ARPHA Conference Abstracts : Conference Abstract
Conference Abstract
Mediterranean Ant Nest Beetles (Carabidae: Paussus): Out of Africa and Asia
expand article infoWendy Moore, James A. Robertson§, Peter Nagel|, Andrea Di Giulio
‡ University of Arizona, Tucson, United States of America
§ USDA-APHIS-PPQ, Beltsville, MD, United States of America
| University of Basel, Basel, Switzerland
¶ University of Roma Tre, Roma, Italy
Open Access


Endemic to the Palaeotropic and southern Palaearctic regions, ant nest beetles (Carabidae: Paussus) are specialized predators that depend on ants for their survival. This obligate relationship has driven extreme morphological adaptations that obscured our understanding of Paussus species relationships and subgeneric clades for centuries. Molecular phylogenetics has revealed patterns of relationship with high levels of convergence, and as a general rule, areas of endemism are better predictors of monophyly than overall morphology. For example, the species rich fauna of Madagascar is the product of one dispersal event from Africa approximately 2.6 million years ago, after which Malagasy ant nest beetles undertook one of the fastest species radiations ever documented within animals. With their center of diversity in sub-Saharan Africa, the Paussus fauna of the Mediterranean is relatively depauperate with only seven species described from north of the Sahara. Pre-molecular subgeneric classifications, which were based on overall morphology, suggest that these seven species represent five species group lineages. Here, we use molecular sequence data from five genes and a taxon-sampling strategy aimed at investigating the biogeographic origins of five Mediterranean species. We find that the present-day Mediterranean fauna, unlike that of Madagascar, is the result of five separate dispersal events, four from the Afrotropical Region and one from the Indomalayan Region. Implications of associated host ant shifts are also explored.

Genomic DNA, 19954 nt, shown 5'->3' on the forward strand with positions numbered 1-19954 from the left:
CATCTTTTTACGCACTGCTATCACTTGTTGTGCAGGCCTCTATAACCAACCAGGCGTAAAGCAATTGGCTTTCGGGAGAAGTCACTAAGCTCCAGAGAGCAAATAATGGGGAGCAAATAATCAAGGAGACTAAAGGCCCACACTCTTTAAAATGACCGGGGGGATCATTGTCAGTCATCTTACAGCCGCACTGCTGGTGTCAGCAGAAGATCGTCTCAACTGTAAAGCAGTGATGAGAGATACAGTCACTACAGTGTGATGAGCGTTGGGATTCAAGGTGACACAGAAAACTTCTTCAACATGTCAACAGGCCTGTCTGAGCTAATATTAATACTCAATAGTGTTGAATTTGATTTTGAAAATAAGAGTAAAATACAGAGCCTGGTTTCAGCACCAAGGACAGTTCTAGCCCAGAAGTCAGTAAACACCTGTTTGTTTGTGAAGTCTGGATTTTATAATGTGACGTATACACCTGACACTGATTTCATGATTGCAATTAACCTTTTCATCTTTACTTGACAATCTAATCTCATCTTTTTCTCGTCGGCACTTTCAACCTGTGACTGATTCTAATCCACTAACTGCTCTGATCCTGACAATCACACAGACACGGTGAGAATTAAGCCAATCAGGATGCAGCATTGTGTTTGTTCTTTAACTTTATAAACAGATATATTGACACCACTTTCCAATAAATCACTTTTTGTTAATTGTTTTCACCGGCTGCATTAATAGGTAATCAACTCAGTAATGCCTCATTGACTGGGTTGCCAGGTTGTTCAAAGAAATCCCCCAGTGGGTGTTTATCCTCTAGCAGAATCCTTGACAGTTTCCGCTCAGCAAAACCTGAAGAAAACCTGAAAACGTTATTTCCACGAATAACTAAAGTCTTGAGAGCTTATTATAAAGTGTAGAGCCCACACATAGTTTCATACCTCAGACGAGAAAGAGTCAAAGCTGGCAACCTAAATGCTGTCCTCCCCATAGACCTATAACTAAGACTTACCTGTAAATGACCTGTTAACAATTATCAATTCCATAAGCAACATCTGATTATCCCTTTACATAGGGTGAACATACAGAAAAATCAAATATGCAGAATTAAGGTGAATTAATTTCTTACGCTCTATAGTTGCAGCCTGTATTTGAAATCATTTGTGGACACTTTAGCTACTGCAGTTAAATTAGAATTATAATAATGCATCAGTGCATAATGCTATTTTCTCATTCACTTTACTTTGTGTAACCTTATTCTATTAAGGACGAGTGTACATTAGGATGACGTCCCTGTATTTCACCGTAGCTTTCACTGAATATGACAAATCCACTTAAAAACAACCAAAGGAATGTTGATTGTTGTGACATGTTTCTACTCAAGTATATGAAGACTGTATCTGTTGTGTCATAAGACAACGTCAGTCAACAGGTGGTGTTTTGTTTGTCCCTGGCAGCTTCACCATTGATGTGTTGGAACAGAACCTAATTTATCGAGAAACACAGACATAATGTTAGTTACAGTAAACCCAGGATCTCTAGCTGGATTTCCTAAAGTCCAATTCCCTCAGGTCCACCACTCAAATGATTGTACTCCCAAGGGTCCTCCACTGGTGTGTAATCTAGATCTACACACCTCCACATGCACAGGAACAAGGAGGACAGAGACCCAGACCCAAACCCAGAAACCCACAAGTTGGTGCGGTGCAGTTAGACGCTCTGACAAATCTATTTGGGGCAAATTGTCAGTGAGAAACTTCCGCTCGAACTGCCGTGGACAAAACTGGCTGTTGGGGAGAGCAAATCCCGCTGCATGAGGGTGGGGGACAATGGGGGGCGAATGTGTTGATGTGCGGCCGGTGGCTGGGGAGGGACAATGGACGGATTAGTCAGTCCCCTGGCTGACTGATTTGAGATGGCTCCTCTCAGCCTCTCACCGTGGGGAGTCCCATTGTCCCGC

Ant Nest Beetles, biogeography, Mediterranean, molecular phylogeny

Presenting author

Wendy Moore

Presented at

19thECM oral communication

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